Date of Award


Document Type


Degree Name

Doctor of Philosophy (PhD)



First Advisor

Terry Rabinowitz



Seasonal affective disorder (SAD) is characterized by annual recurrence of clinical depression in the fall and winter months. The importance of SAD as a public health problem is underscored by its high prevalence (an estimated 5%) and by the large amount of time individuals with SAD are impaired (on average, 5 months each year). The specific cause of SAD remains unknown; however, researchers have identified possible chronobiological and psychological vulnerabilities to SAD. The study aimed to clarify psychological and chronobiological correlates of SAD in the first test of an integrative model of SAD.

The project used a longitudinal design to test the respective contributions of the chronobiological and cognitive vulnerabilities on winter depression severity in 31 SAD patients and 33 never-depressed controls at sites in Burlington, VT and Pittsburgh, PA. The measures selected for the cognitive vulnerability were established measures of vulnerability to nonseasonal depression with empirical support for their relevance to SAD: brooding rumination, dysfunctional attitudes, cognitive reactivity to an induced sad mood, and season-specific cognitions. The chronobiological vulnerability was measured as Phase Angle Difference (PAD) and deviation from PAD of 6 hours. All measures were completed once in the summer, when the SAD patients were remitted, and once in the winter, when patients were clinically depressed. Patients were distinguished from controls on most cognitive vulnerability measures (brooding, as well as rumination, dysfunctional attitudes, and seasonal beliefs). SAD patients exhibited shorter PAD than controls, but did not exhibit greater deviation from PAD-6. Results provide further support for specific cognitive, but not chronobiological, vulnerabilities in prediction of SAD. Limitations of the current sample are discussed.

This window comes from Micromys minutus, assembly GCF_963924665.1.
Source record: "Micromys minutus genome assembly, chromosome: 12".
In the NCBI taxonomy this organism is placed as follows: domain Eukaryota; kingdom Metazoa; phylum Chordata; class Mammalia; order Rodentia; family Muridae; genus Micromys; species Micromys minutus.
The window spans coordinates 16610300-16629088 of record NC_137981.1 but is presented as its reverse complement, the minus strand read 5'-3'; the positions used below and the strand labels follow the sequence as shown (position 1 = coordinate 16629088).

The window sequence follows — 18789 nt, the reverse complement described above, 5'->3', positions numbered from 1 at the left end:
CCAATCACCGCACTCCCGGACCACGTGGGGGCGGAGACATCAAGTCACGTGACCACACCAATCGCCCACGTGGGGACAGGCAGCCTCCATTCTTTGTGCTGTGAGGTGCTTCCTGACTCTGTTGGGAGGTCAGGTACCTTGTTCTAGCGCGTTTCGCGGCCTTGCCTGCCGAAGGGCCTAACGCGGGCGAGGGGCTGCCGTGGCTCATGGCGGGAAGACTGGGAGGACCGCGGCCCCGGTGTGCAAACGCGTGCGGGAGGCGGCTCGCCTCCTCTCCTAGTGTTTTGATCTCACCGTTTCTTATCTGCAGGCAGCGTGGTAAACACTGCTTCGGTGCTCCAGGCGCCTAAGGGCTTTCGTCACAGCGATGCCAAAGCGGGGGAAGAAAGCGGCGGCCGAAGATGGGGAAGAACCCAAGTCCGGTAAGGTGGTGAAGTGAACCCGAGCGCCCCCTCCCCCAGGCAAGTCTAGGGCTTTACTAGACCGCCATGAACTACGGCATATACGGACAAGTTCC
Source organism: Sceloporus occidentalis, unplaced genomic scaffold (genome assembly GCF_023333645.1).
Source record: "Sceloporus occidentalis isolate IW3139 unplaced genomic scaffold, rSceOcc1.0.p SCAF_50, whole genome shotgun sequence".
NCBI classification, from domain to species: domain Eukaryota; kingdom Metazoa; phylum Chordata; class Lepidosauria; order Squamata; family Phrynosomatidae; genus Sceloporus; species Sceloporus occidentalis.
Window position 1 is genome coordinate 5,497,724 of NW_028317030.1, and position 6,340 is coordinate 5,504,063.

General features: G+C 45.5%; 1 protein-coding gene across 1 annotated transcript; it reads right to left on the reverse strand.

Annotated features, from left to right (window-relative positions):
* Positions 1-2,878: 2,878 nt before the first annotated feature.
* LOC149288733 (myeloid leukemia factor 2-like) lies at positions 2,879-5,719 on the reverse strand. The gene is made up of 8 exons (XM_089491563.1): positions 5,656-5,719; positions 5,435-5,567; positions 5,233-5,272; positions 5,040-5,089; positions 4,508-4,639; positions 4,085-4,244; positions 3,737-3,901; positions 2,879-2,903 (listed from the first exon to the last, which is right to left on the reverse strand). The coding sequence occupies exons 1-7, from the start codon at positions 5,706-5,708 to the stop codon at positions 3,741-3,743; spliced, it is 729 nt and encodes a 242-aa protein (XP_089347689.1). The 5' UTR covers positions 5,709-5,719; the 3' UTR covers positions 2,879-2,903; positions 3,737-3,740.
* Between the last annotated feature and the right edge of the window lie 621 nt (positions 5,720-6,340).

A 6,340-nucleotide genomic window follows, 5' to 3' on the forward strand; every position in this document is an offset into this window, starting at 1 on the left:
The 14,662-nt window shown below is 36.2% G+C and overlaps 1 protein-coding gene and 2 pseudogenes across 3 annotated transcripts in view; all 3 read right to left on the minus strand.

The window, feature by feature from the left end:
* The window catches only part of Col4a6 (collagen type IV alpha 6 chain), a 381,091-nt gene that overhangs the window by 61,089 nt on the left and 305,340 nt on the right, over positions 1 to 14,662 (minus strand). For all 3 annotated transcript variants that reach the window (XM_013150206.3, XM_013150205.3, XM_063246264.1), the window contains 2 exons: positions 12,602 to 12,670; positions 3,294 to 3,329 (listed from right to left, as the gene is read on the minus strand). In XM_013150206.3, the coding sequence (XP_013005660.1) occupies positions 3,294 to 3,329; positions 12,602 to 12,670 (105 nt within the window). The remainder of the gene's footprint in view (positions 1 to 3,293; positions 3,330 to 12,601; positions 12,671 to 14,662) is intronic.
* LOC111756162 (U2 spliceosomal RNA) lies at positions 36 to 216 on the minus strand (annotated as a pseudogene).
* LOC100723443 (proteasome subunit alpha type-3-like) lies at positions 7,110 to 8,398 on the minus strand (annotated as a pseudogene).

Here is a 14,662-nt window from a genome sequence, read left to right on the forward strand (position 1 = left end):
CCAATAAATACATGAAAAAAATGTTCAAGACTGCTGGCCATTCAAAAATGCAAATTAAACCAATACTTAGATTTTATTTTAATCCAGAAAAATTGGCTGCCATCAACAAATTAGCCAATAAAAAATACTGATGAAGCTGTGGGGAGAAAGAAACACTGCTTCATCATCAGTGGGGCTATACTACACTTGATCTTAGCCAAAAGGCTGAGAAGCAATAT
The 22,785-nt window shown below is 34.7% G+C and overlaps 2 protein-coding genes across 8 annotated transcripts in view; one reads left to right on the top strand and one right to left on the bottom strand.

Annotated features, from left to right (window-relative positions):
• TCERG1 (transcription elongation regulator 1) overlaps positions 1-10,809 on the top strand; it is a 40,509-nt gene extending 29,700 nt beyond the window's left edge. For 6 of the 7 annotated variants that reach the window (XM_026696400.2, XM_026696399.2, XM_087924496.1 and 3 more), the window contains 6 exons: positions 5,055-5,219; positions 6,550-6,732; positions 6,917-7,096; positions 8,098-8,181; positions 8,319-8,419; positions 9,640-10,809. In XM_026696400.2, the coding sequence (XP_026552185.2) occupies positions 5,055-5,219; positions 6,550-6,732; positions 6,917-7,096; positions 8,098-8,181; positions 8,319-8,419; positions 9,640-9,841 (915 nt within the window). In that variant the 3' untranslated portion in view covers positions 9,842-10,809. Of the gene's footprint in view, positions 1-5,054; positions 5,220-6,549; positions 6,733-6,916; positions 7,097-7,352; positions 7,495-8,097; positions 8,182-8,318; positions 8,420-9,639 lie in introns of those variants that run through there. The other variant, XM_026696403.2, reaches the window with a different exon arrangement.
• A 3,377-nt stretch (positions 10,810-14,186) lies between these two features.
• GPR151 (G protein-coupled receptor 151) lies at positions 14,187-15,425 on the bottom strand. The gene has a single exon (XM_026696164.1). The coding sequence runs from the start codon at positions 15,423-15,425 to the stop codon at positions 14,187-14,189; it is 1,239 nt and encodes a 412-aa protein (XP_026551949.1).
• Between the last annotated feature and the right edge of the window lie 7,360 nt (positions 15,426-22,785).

Results hold implications for future SAD research bridging the chronobiological and psychological disciplines with the ultimate aim of improved understanding, assessment, treatment, and prevention of SAD.



Number of Pages

211 p.